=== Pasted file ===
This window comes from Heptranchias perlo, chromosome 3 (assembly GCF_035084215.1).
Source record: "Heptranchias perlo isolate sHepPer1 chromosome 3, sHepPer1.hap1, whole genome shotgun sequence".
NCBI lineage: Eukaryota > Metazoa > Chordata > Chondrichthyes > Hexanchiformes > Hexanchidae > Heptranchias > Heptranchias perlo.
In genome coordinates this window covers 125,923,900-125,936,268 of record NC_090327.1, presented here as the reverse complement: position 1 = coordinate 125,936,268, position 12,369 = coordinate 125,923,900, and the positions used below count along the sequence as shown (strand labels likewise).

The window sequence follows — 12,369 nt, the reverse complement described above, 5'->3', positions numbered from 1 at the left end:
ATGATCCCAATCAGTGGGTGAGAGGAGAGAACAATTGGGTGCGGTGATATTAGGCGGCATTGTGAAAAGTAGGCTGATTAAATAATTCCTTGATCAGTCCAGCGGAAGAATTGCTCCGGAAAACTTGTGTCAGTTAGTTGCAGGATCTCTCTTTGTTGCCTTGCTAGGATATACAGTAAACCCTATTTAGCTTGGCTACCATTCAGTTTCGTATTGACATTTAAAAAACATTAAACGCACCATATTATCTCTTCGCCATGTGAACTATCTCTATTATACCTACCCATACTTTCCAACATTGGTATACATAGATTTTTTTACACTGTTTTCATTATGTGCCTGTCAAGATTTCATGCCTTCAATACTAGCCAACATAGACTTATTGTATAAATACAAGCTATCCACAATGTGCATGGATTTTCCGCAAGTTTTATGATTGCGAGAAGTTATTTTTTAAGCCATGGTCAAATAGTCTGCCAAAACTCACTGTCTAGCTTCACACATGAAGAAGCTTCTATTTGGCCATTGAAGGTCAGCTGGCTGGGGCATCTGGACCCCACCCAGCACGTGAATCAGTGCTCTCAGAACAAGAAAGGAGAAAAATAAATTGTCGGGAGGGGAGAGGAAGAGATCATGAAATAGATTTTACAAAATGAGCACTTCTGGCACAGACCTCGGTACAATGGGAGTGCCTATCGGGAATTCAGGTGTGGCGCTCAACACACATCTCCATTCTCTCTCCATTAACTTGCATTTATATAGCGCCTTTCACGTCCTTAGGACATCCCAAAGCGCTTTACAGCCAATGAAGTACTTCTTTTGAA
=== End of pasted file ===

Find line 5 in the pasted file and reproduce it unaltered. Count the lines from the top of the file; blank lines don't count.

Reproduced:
The window sequence follows — 12,369 nt, the reverse complement described above, 5'->3', positions numbered from 1 at the left end: